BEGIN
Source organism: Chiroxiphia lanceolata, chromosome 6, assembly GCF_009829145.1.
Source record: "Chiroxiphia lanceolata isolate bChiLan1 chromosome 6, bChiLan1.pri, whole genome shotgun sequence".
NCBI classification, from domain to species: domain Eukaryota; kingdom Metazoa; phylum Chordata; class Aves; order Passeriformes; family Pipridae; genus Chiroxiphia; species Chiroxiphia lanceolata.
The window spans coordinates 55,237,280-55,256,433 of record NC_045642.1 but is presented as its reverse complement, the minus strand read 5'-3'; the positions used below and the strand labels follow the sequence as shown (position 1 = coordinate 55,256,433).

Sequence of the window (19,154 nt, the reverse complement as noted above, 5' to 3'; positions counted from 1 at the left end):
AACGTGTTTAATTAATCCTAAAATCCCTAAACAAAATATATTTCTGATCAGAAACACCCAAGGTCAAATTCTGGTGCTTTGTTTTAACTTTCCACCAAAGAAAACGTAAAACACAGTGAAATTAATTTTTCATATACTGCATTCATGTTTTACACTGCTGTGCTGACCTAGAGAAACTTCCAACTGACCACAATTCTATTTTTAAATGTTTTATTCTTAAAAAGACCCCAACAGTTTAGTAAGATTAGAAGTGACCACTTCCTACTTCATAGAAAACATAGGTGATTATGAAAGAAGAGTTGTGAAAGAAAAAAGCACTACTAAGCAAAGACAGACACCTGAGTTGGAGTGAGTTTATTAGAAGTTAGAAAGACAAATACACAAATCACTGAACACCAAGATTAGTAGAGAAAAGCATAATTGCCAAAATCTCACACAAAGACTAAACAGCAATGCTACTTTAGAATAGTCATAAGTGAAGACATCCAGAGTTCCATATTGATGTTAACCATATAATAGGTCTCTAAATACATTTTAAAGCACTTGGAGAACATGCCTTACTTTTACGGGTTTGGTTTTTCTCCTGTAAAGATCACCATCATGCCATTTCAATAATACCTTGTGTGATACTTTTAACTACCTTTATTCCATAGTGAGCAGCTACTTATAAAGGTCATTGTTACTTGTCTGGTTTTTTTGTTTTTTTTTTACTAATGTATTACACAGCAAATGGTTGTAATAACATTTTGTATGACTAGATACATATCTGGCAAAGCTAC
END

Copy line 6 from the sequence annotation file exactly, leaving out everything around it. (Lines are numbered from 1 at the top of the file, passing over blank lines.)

AACGTGTTTAATTAATCCTAAAATCCCTAAACAAAATATATTTCTGATCAGAAACACCCAAGGTCAAATTCTGGTGCTTTGTTTTAACTTTCCACCAAAGAAAACGTAAAACACAGTGAAATTAATTTTTCATATACTGCATTCATGTTTTACACTGCTGTGCTGACCTAGAGAAACTTCCAACTGACCACAATTCTATTTTTAAATGTTTTATTCTTAAAAAGACCCCAACAGTTTAGTAAGATTAGAAGTGACCACTTCCTACTTCATAGAAAACATAGGTGATTATGAAAGAAGAGTTGTGAAAGAAAAAAGCACTACTAAGCAAAGACAGACACCTGAGTTGGAGTGAGTTTATTAGAAGTTAGAAAGACAAATACACAAATCACTGAACACCAAGATTAGTAGAGAAAAGCATAATTGCCAAAATCTCACACAAAGACTAAACAGCAATGCTACTTTAGAATAGTCATAAGTGAAGACATCCAGAGTTCCATATTGATGTTAACCATATAATAGGTCTCTAAATACATTTTAAAGCACTTGGAGAACATGCCTTACTTTTACGGGTTTGGTTTTTCTCCTGTAAAGATCACCATCATGCCATTTCAATAATACCTTGTGTGATACTTTTAACTACCTTTATTCCATAGTGAGCAGCTACTTATAAAGGTCATTGTTACTTGTCTGGTTTTTTTGTTTTTTTTTTACTAATGTATTACACAGCAAATGGTTGTAATAACATTTTGTATGACTAGATACATATCTGGCAAAGCTAC